Charlie says this was a distressing week.

This was a distressing week, a week in which it seemed that a lot of criminal consequence was slipping away.

It was a distressing week for me, too, in part for the same reasons as it was for everyone else: watching the members of Congress who participated in an insurrection launch their efforts to muddle the truth again, watching the same insurrectionists encourage a coup attempt in Brazil, losing sleep over whether American democracy can be saved.

But it was distressing for another reason: because so many really smart people I respect — and I include Charlie among them — have responded to the unknowability of January 6 not by attempting to grab ahold of something to ensure their own meanderings remain grounded in evidence, but instead by making authoritative assertions about evidence that are, instead, confessions that great swaths of this investigation are proceeding without them noticing.

One major reason we’re all so distressed is because truth is under assault — because Jim Jordan intends to spend the next two years turning Trump’s crimes into victimhood, just as he spent the entirety of Trump’s presidency doing.

But making authoritative claims about evidence without knowledge of the evidence only makes his job easier, in part because it stoops to his level, in part because it magnifies the anxiety.

You don’t respond to an assault on truth by permitting yourself to fill the vacuum created by the unknowability of January 6 with claims that themselves do not present the truth, that ignore key pieces of evidence that — while public — may have gone unnoticed.

Charlie Pierce wants trials the likes of the Nuremberg Trials, which were so powerful because the architects of an authoritarian conspiracy were tied to the events that took place at the crime scenes. And DOJ took a key step in doing that week — a key step in an effort that has been obviously in the works for 18 months, an effort that started on January 4, 2021, when Enrique Tarrio’s phone was seized (his phone, which ties the Proud Boys to other organizers, took over a year to exploit), and took another step on January 7, 2021, when the first Proud Boy who would plead guilty to obstruction was arrested.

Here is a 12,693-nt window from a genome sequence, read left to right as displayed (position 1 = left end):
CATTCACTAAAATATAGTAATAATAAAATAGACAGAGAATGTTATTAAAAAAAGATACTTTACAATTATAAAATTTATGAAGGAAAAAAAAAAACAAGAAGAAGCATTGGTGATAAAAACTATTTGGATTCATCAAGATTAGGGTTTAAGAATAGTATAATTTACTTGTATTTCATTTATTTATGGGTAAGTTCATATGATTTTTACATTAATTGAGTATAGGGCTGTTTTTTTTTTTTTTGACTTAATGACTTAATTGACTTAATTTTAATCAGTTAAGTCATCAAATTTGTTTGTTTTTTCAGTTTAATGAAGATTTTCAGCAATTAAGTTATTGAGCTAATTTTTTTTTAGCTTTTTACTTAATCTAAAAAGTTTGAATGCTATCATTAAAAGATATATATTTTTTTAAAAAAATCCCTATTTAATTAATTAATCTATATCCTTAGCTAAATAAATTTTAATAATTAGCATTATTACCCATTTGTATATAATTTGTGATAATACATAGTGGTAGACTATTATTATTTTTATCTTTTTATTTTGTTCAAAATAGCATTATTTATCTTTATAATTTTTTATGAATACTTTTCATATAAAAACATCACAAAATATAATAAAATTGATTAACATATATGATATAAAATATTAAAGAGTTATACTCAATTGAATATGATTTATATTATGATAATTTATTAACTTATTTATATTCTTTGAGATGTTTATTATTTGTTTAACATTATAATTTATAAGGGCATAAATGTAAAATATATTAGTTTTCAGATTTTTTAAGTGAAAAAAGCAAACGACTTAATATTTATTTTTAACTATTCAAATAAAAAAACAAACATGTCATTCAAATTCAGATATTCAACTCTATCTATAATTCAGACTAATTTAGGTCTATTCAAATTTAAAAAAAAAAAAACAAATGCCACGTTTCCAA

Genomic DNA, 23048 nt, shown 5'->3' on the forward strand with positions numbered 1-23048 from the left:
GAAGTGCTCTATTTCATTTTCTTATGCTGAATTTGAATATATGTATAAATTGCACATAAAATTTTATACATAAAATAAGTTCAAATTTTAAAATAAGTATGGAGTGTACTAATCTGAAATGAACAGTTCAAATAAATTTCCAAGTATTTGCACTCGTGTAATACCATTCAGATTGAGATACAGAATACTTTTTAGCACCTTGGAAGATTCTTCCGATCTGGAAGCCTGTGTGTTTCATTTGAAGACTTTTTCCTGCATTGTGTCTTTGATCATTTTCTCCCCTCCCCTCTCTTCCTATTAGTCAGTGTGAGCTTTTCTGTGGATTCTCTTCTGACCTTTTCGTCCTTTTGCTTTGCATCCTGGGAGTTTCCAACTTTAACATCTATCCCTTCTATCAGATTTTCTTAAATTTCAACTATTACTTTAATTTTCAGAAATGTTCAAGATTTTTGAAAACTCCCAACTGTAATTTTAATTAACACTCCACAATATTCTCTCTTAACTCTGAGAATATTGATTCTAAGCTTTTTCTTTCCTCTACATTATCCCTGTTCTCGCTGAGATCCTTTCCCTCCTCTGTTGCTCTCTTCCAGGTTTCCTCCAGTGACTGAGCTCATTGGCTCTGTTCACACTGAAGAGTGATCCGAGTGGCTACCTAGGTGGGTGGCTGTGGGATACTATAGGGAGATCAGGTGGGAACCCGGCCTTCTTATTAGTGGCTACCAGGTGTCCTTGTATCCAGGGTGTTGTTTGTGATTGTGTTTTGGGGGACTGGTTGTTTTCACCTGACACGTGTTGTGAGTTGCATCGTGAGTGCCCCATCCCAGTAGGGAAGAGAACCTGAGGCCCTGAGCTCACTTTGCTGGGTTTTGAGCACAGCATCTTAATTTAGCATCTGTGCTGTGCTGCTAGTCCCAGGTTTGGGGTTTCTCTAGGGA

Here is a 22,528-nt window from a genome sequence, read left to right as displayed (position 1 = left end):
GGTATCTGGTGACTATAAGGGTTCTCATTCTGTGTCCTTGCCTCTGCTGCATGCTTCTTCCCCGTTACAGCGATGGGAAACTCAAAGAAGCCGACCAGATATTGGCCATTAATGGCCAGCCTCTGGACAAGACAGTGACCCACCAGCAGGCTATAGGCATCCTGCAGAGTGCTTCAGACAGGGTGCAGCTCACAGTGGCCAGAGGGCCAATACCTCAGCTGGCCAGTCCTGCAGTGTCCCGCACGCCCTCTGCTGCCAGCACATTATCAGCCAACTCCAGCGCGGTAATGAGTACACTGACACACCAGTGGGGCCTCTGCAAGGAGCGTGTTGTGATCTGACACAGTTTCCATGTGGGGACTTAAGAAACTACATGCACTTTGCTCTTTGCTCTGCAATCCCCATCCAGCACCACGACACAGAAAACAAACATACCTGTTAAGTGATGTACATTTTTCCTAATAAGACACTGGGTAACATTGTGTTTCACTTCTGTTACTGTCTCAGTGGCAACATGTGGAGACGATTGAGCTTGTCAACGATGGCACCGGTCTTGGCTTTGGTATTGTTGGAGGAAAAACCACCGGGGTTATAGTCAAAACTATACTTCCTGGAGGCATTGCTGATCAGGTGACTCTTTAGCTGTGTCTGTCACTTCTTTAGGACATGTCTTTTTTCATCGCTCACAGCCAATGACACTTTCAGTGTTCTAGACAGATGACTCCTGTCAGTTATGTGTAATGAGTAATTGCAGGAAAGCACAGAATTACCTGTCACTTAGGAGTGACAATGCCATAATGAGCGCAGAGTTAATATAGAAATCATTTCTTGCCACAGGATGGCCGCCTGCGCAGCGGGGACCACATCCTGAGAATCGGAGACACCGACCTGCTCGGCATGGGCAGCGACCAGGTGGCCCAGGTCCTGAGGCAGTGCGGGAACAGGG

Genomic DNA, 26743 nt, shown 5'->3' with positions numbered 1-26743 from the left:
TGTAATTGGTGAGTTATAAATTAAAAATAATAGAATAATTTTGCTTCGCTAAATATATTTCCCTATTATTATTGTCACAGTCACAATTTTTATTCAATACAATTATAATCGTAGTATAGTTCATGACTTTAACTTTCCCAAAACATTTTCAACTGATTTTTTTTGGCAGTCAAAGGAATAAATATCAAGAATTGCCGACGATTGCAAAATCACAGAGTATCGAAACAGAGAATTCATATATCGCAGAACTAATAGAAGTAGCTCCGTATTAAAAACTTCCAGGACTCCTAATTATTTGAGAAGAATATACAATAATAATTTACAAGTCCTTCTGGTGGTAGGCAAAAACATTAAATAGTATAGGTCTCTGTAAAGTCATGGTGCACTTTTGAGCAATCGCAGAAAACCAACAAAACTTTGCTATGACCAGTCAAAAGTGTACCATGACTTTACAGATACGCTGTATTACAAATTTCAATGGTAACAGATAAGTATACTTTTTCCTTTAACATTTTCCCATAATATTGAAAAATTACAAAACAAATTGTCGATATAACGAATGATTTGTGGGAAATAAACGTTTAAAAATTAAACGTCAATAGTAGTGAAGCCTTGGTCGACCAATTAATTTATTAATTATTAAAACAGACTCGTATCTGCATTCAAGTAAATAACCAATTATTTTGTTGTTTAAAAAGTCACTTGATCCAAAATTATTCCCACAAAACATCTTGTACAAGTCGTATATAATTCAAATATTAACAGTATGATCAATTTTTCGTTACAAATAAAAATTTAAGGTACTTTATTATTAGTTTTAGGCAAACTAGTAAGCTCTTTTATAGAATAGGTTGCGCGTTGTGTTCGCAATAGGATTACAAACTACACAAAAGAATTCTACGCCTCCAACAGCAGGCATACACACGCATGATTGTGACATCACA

And yet Charlie Pierce has seen no evidence of that.

Update: I’ve fixed the January 7 detail: that was a reference to Nicholas Ochs, who was arrested when he arrived back in Hawaii. He and Nicholas DeCarlo were charged with conspiring with each other to obstruct January 6, and they did plan together. But both pled to obstruction, not conspiracy. They were both sentenced to 4 years in prison.

SDNY Calls DOJ’s Definition of the Espionage Act an “Academic Interest”

DOJ has now responded to my intervention in the Joshua Schulte case. Presumably because my motion, written by Kel McClanahan, focused on how flimsy the government’s claim to keep transcripts of a CIPA conference hidden, the government’s response pitches this as exclusively a CIPA battle. It’s totally a reasonable legal stance.

But along the way, in apparent effort to distract from the topic at issue — in part, the application of the Espionage Act to journalism — SDNY suggests it is just an academic interest whether DOJ would charge someone for sharing classified information already published by the NYT.

The mere fact that someone would like to know information is not a part of the right-of-access analysis, however, and the Government’s motion should be granted.